Run away! Eric Idle’s Broadway musical, ‘lovingly ripped off’ from the 1977 film Monty Python and the Holy Grail, is so good even normal people like it.
Not long after a beloved uncle introduced me to the 1977 film ‘Monty Python and the Holy Grail’, I often found myself uncontrollably sawing coconuts in half while humming the ‘Brave Sir Robin’ song.
I recall more than once galloping, without a horse, the length and breadth of public spaces, oblivious to the stares of those around me who could not hear the Grail soundtrack playing in my head.
That, however, was childhood. Such things are best left behind … right?
Not so fast. Just when you thought it was safe to glance at coconuts again, Eric Idle has delivered a booster shot to reignite a love for all things Grail.
‘Spamalot’, Mr. Idle’s Broadway musical inspired by the film, is a home run and adds another rich layer to the Grail legend.
Mr. Idle is a member of the Python group and played several characters in the movie, so he knew to keep ‘Spamalot’ faithful enough to the film to appease hardcore fans.
Surprisingly, however, it is also strong enough to win over those who never made that perilous walk across the Bridge of Death back in the 1970s.
‘Spamalot’ soared at Sunday’s Tony Awards, for example, picking up Best Musical, Best Director (Mike Nichols) and Featured Actress (Sara Ramirez).
This success, to my relief, proves that ‘Spamalot’ is more than a desperate fix for losers who can’t let go of a silly old film.
Even normal people, folks with schooling and culture, like it too.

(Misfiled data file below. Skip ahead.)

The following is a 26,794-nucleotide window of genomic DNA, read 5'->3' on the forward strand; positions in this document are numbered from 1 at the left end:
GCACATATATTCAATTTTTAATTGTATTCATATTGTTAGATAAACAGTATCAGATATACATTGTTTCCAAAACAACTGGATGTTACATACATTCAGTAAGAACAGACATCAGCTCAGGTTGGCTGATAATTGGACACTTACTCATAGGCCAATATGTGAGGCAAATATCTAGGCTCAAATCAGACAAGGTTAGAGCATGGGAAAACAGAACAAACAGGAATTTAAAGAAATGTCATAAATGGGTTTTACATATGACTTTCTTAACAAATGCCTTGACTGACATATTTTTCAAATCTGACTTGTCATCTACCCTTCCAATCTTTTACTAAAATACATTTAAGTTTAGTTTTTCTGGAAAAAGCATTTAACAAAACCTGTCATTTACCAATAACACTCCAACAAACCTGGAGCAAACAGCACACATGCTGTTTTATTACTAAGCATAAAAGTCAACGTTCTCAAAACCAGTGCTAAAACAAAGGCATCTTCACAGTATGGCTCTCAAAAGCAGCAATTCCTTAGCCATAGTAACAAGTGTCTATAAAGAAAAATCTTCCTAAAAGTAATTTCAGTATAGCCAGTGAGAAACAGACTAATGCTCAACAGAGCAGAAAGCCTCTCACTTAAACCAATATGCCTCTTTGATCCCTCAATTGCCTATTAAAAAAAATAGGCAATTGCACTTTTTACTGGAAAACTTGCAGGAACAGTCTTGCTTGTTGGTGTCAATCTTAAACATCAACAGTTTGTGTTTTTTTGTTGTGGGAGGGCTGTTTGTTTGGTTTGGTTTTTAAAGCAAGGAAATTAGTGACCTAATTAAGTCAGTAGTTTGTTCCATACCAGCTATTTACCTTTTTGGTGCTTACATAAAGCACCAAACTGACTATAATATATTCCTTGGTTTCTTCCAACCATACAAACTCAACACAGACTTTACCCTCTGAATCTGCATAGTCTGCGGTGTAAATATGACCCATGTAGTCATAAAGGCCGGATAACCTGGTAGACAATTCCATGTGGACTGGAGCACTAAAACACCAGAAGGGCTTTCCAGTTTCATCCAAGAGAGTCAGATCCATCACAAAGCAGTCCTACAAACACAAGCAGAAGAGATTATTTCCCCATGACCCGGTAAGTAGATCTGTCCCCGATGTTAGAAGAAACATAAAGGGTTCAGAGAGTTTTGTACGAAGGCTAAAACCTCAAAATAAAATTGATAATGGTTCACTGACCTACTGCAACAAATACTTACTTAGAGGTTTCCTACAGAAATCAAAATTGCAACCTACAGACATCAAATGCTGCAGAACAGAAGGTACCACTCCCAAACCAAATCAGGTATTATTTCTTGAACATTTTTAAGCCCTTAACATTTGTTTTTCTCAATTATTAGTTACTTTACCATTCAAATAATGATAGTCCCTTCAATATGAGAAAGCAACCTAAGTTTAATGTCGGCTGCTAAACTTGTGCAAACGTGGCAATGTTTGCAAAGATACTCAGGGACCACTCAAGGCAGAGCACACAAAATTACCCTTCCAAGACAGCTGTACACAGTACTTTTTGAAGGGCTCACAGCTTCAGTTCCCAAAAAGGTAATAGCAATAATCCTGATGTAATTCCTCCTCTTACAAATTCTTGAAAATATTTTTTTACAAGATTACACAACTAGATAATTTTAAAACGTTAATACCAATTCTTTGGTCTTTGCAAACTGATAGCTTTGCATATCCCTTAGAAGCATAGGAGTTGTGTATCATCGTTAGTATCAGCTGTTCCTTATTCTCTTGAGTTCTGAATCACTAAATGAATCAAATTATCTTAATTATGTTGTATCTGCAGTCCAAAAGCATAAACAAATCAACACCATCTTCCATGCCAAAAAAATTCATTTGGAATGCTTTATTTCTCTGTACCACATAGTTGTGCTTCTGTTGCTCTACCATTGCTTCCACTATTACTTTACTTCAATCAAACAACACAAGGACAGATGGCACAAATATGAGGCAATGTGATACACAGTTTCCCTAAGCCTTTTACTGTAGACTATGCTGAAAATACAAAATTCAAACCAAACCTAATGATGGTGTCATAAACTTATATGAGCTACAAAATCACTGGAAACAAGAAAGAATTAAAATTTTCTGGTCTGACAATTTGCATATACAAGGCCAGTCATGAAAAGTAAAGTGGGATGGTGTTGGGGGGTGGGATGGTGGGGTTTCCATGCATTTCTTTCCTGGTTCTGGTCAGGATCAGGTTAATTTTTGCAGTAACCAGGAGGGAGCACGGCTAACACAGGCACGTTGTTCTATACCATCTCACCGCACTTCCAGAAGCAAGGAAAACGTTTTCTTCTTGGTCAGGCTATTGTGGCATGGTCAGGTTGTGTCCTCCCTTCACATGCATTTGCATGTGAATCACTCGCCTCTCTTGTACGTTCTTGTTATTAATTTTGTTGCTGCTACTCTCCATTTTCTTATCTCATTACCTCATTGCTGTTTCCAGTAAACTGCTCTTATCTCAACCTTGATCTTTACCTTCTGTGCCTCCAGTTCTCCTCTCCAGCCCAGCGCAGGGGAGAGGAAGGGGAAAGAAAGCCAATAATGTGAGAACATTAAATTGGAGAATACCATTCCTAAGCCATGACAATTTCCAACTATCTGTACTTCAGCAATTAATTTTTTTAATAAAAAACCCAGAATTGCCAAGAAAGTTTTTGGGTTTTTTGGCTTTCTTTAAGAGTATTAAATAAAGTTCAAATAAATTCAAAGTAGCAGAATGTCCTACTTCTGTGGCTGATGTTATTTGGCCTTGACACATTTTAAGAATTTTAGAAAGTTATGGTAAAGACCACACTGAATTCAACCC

In a weird way ‘Spamalot”s success is validation. It’s as if the world finally caught up to my preteen tastes.
In a time when Hollywood turns out far too many remakes that don’t improve on the originals, Mr. Idle reminds us that it is possible to take old themes to new places.
Despite what the poster says, ‘Spamalot’ is no rip-off of the film. It’s creative, fresh and adds plenty of new laughs.
Most of the movie’s classic scenes are present and supercharged with memorable new songs. My 7 year-old son’s favorite was the hilarious musical adaptation of the film’s ‘Bring out Your Dead’ scene.
There is just something about plague victims singing and dancing that makes you giggle.
My most cherished bit of the play, however, wasn’t even funny.
Leave it to Eric Idle to drop a bolt of pure inspiration into the middle of a forest thick with silliness.
‘Find Your Grail’, forcefully sung by the Lady of the Lake (Sara Ramirez) and King Arthur (Tim Curry), caught me completely by surprise. It’s an incredibly powerful and uplifting anthem to pursuing dreams. I kept wondering if a punch line was coming, but one never did.
In true Python style, Mr. Idle slipped in a serious boost for the soul amidst all the funny, oppressed peasants, dancing dead people and limbless knights. During the song, I glanced at my son and saw that it had captured him as well. It kindled a glow of confidence in his eyes capable of lifting him to the summit of any mountain his future holds.
It doesn’t get better than this, sitting front row, center, in a Broadway theater, reliving my all-time favorite comedy with my boy. Just like my uncle long ago, I have dutifully passed the baton-uh, grail-to the next generation.